By Ava Stryker-Robbins
Gnocchi have existed since the dawn of the Roman empire. While these knuckle-shaped Italian dumplings used to be made with semolina flour, they are now often potato-based and have many variations that are common in Italian cuisine.
Bosino’s Gnocchi Alla Sorrentina is a tasty version smothered in a homemade tomato sauce with fresh mozzarella. The dumplings are fluffy and light, and the tomatoes in the sauce taste like they were picked that morning.
The dense texture of gnocchi can sometimes leave your stomach feeling heavy, but not at Bosino where the gnocchi are airy and easy to digest. Bosino owner and founder Davide Pupillo said in an interview with WSR that he puts great effort into making sure they are just so, as did his mother, who first made this dish for him when he was a child in Italy. At Bosino, the gnocchi are cooked in a pizza oven. All ingredients are locally purchased several times a week.
Bosino opened in 2019, only months before the pandemic hit, with the intention of bringing authentic Italian cooking to the Upper West Side. “You don’t need to go to Italy to eat real Italian food,” Pupillo says. He shares that his father, Giuseppe, is his greatest inspiration and that Giuseppe’s hard work in their family restaurant in Italy motivated him to open Bosino. Pupillo grew up working in the family restaurant and has cousins with their own restaurants throughout Italy. He speaks fondly of Upper West Side residents, sharing that after only two or three visits, he considers customers his friends.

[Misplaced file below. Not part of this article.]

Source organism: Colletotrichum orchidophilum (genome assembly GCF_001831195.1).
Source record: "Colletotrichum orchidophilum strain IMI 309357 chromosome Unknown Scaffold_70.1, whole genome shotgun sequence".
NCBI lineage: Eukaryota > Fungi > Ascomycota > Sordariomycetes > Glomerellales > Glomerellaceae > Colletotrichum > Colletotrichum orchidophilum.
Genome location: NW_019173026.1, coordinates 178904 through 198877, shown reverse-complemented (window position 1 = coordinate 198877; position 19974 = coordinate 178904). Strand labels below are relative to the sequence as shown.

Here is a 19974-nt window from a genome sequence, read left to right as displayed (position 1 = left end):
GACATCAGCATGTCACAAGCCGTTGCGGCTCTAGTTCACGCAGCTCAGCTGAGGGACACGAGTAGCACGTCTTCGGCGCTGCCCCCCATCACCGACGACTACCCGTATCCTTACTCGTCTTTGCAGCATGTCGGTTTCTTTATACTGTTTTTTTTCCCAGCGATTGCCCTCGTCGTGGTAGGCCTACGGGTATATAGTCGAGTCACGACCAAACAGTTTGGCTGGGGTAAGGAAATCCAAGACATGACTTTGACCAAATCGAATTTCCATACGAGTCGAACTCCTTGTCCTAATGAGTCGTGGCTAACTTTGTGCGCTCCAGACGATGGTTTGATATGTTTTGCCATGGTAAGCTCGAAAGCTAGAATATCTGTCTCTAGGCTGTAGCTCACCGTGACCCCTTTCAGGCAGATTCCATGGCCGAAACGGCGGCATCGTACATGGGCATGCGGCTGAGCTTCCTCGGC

Bosino has both indoor and outdoor spaces that are comfortable and cozy. In the outdoor space, there are radiating heat lamps that keep diners warm despite the winter chill. The environment is further enhanced with plants and soothing jazz. Service is prompt and friendly, and delicious bread is served before the meal arrives. Bosino serves many other dishes, including a wide variety of brick oven pizzas made with three types of flour, imported from Italy. As Bosino is tucked away on a side street, there is little noise and the usual rush of New York City streets feels distant.
Towards the end of the interview, Pupillo emphasized that “every day we are improving.” He views Bosino as a continuing effort and enjoys the prospect of one day opening a bigger restaurant.
The Gnocchi Alla Sorrentina costs $18.
The Dish: Gnocchi Alla Sorrentina
The Restaurant: Bosino (201 West 103rd Street between Amsterdam and Broadway)